From ‘door-to-door’ to ‘place-to-place’ and ‘person-to-person’

Where the help or hurt arguments privilege the social media by viewing it as radically altering the way people interact offline, the supplement argument offers this new interactive platform as the additional rhythms of every life. Some evidence suggests that ‘the observed decline has not led to social isolation but to community becoming embedded in social networks rather than groups and a movement of community relationships from easily observed public spaces to less accessible private home.’ The Internet is a vital means of communication for interacting with friends and relatives but not dominant. It presents social media as the best supplement to social capital.

A survey conducted by Wellman and Quan-Haase, for instance, shows that face-to-face and voice call communication do not decline while the proportion of e-mails sent and received rises. Those who have low level of interpersonal and phone contact tend to use less e-mail. In contrast, people who phone and meet frequently use e-mail frequently. In short, the stronger the relationship, the more media are used, and the more types of information are exchanged. Thus, online activities are not the contender for offline interactions and it is a tool for building and retaining social capital.

We are part of the Ocean

One of the things we have which our grandparents did not have is the way to gain power through their voices. In the whole history of the world, it might be hard or impossible to get a message to be heard, especially to political leaders; however, social media are making the current generation completely different. Everyone can do more than just tell their friends about what they had for breakfast. By taking example of two brothers who produced and uploaded their video every week via YouTube, it is really amazing to tell what is awesome in the world. It eventually brought a huge number of civic engagements.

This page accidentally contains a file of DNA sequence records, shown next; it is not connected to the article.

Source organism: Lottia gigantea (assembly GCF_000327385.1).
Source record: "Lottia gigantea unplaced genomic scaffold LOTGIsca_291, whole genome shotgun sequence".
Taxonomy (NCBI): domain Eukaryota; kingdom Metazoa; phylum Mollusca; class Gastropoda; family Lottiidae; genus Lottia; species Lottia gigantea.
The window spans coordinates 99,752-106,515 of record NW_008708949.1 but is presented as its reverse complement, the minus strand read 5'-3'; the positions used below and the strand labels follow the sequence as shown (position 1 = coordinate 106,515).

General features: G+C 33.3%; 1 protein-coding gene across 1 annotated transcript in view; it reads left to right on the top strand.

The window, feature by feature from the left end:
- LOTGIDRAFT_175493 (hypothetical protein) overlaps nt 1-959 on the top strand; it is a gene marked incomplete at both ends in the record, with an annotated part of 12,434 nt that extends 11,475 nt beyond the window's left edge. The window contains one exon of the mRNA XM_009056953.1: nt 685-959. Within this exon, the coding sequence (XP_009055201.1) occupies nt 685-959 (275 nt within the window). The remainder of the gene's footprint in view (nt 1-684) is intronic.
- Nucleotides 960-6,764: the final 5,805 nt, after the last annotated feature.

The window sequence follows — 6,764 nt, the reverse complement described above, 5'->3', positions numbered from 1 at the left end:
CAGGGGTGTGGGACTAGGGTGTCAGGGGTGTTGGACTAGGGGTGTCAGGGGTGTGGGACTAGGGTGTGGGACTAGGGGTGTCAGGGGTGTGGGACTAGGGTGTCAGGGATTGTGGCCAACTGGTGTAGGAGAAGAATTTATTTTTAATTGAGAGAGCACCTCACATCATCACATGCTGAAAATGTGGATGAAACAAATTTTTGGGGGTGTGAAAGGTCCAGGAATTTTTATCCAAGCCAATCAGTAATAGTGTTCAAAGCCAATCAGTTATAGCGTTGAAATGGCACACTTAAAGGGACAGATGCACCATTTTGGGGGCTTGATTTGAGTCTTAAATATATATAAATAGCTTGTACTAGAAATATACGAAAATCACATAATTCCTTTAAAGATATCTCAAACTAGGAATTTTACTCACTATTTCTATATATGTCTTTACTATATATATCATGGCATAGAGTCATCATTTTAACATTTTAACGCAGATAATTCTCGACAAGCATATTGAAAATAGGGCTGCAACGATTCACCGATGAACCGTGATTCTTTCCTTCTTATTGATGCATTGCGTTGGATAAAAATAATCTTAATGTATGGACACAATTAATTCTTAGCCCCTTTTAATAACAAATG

What they have done tells us that we are not only the wave of the ocean but part of the ocean.

If you believe that social media is the window for increasing civic participation, please share your own experiences or social media websites.

I Forgot My Phone

Released on 22 August 2013 and attract more than 26 million viewers so far. This two minutes movie written by Charlene deGuzman and Miles Crawford reminds me that “it used to be my situation” and “I missed something.”

What about you? How do you feel? Does it exactly pull you apart? Please share your opinions.

Social Media ran to the LOO!

Last night I enjoyed watching football as my favourite team comfortably won over their rivals.  Noticeably, what I admired the most was the fact that they played for 90 minutes without checking their phones. This example attempts to draw the attention that besides specific obligation, recently, fewer and fewer places where people cannot access to social network sites, especially through their smartphones. Everyone seems consider well worth the effort to log onto it wherever they can. The data from 2013 Yellow Social Media Report shows that 76 per cent of Australian logs on from smartphone overtaking computers, and 6 per cent log on even in the toilet. However, real interaction is being lost through this new type of communication. The interaction with other people has become effortless and has isolated their lives behind their online identities. ‘Face to face communication and meetings has been reduced and many of us have lost the flavour and charm to be together under one roof.’

Huong’s comment on my previous post was excellent food for thought, she stated that ‘social media can be immerse, drawing people from face-to-face and phone contact. If the internet allows for easy access to online communities that span the globe, what consequences does this have for family ties and local interactions? The high level of global connectivity may have a downside, especially for local interactions and family ties. So that when people are spending more time online, public spaces become less relevant for interaction and socializing.’ She believes that social media hurts social capital.

By way of illustration from the image below, we can see that the daily face-to-face interaction pattern between kids and parents is taken over by social media applications.



This is supported by Kraut et al. (1998 cited in Shah, Kwak & Holbert 2001, p. 141), the Carnegie Mellon University, by contending that ‘going on-line erodes psychological well-being, weakens real-world ties, and reduces community involvement.’ This means that a so-called impoverished medium, social media, cuts people off from genuine social relationship. We are unable to have the quality of emotional expression by just sharing photos or texts rather than face-to-face interaction.

Do you still believe that social media enhances your family ties?